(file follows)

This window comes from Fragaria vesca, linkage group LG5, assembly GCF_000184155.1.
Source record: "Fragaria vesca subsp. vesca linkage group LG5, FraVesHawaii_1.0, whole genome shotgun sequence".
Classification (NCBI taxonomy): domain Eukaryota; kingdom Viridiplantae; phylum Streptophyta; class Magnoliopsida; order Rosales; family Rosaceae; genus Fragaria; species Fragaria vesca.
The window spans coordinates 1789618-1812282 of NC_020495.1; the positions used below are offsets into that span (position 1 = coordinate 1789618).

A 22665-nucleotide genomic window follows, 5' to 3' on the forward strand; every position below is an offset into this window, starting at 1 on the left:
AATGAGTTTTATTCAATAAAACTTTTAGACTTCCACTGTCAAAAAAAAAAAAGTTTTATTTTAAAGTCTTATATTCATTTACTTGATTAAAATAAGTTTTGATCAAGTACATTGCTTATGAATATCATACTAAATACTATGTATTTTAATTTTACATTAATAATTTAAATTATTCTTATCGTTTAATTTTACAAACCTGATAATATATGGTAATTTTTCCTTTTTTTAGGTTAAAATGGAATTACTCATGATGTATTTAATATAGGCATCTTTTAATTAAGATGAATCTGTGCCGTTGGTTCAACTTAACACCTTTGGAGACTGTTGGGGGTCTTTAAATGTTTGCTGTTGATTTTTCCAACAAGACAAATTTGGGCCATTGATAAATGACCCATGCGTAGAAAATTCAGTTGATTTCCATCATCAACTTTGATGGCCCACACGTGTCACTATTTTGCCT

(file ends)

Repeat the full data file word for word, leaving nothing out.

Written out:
This window comes from Fragaria vesca, linkage group LG5, assembly GCF_000184155.1.
Source record: "Fragaria vesca subsp. vesca linkage group LG5, FraVesHawaii_1.0, whole genome shotgun sequence".
Classification (NCBI taxonomy): domain Eukaryota; kingdom Viridiplantae; phylum Streptophyta; class Magnoliopsida; order Rosales; family Rosaceae; genus Fragaria; species Fragaria vesca.
The window spans coordinates 1789618-1812282 of NC_020495.1; the positions used below are offsets into that span (position 1 = coordinate 1789618).

A 22665-nucleotide genomic window follows, 5' to 3' on the forward strand; every position below is an offset into this window, starting at 1 on the left:
AATGAGTTTTATTCAATAAAACTTTTAGACTTCCACTGTCAAAAAAAAAAAAGTTTTATTTTAAAGTCTTATATTCATTTACTTGATTAAAATAAGTTTTGATCAAGTACATTGCTTATGAATATCATACTAAATACTATGTATTTTAATTTTACATTAATAATTTAAATTATTCTTATCGTTTAATTTTACAAACCTGATAATATATGGTAATTTTTCCTTTTTTTAGGTTAAAATGGAATTACTCATGATGTATTTAATATAGGCATCTTTTAATTAAGATGAATCTGTGCCGTTGGTTCAACTTAACACCTTTGGAGACTGTTGGGGGTCTTTAAATGTTTGCTGTTGATTTTTCCAACAAGACAAATTTGGGCCATTGATAAATGACCCATGCGTAGAAAATTCAGTTGATTTCCATCATCAACTTTGATGGCCCACACGTGTCACTATTTTGCCT